This pronoun refers back to vs 1. It references "The LORD," Yahweh, the God of Abraham, Isaac, and Jacob, here seen as a gentle Shepherd. I was thinking about how our image of this passage is often mixed with the story Jesus told about the shepherd who went to find the one lost sheep. Knowing that one out of 100 was missing and longing for its safety, he went and searched for it until it was returned delicately to the fold. I am not a scholar enough (at all) to know if this is an unprecedented way to view Yahweh. In the Psalms we see "the LORD" as a rock, a deliverer, light, salvation, owner of the earth, etc. Only in two other Psalms is Jehovah referred to as a "Shepherd" (Ps 28 and 80). Nevertheless, the picture being painted, and the dimension being revealed of the LORD in this Psalm is of One who cares for, guides and protects those who would be led by Him.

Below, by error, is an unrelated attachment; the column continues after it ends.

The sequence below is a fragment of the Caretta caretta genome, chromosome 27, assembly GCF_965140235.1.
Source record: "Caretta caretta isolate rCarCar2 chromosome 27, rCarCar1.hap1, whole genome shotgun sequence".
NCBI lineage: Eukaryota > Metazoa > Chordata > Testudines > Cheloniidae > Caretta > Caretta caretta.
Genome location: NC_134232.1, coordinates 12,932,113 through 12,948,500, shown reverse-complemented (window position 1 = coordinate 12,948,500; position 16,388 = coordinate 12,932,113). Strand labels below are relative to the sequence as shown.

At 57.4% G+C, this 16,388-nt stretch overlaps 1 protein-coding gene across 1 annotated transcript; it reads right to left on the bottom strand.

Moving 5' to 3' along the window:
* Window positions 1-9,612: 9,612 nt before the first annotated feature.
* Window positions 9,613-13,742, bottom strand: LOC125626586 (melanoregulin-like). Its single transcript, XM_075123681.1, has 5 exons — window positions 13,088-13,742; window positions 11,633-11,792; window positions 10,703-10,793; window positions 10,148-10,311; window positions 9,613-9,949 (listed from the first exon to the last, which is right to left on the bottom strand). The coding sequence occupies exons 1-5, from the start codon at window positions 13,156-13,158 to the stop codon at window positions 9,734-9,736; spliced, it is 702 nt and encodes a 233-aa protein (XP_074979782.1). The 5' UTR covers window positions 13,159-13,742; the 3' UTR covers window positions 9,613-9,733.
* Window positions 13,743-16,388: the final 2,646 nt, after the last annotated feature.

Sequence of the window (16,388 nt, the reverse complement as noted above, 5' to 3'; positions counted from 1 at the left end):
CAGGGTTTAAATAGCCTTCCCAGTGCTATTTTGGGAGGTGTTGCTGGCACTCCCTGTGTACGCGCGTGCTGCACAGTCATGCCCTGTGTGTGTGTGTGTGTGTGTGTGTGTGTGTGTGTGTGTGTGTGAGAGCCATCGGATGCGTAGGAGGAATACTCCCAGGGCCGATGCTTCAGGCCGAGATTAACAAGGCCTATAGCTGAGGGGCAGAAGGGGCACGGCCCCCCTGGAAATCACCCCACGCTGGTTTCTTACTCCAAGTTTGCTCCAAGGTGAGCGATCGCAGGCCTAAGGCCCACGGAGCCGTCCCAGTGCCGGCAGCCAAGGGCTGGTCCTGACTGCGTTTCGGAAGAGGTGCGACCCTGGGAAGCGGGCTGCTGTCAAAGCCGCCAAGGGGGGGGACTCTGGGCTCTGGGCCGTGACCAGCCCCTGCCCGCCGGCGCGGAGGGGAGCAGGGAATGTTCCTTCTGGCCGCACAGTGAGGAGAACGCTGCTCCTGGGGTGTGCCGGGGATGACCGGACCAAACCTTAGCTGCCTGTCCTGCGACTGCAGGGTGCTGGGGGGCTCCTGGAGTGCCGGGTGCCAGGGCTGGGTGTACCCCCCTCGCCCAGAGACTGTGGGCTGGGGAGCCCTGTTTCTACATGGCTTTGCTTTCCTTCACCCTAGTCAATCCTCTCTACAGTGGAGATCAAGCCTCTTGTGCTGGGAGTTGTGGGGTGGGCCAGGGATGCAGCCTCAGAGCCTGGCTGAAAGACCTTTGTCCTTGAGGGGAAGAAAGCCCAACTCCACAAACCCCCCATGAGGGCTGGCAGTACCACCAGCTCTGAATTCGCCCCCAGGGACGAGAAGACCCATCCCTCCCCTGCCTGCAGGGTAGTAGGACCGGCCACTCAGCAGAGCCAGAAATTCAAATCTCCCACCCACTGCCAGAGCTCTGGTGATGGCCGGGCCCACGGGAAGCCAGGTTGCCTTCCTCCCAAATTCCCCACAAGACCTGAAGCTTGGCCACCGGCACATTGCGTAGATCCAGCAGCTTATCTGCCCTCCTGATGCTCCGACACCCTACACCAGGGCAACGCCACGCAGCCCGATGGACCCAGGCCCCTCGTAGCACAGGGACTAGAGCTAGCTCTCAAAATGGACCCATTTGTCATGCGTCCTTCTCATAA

There are a great deal of implications emanating from this single word. I think of the following, implicit in this single word: past and future; on-going; teleology; exclusivity of the Spirit; necessity of action; compliance of the recipient.

Some further expansion:

  • Past and Future. The need for restoration is rooted in the past. When man sinned and each of us found ourselves with his nature, the necessity of restoration was (is) required to reestablish fellowship with the Creator. Restoration has a place of resolution seen far into the future (from the human perspective) and in fact will not be totally realized until after death
  • On-going. Not a singular event. Rather, a constant, needful prodding and shaping that took place, is taking place, and will continue to take place
  • Teleological. It is not an arbitrary process. There is a purpose and unique journey and role for each one being restored
  • Exclusivity of the Spirit. Only God can restore. Previous verses speak of the physical needs being met. (Not being in want, green pastures, quiet waters) This restoration of the soul touches a place only the Divine can intersect. Physical contentment mentioned in surrounding verses merely masks the depth of need healed only by the Creator whose image we bear.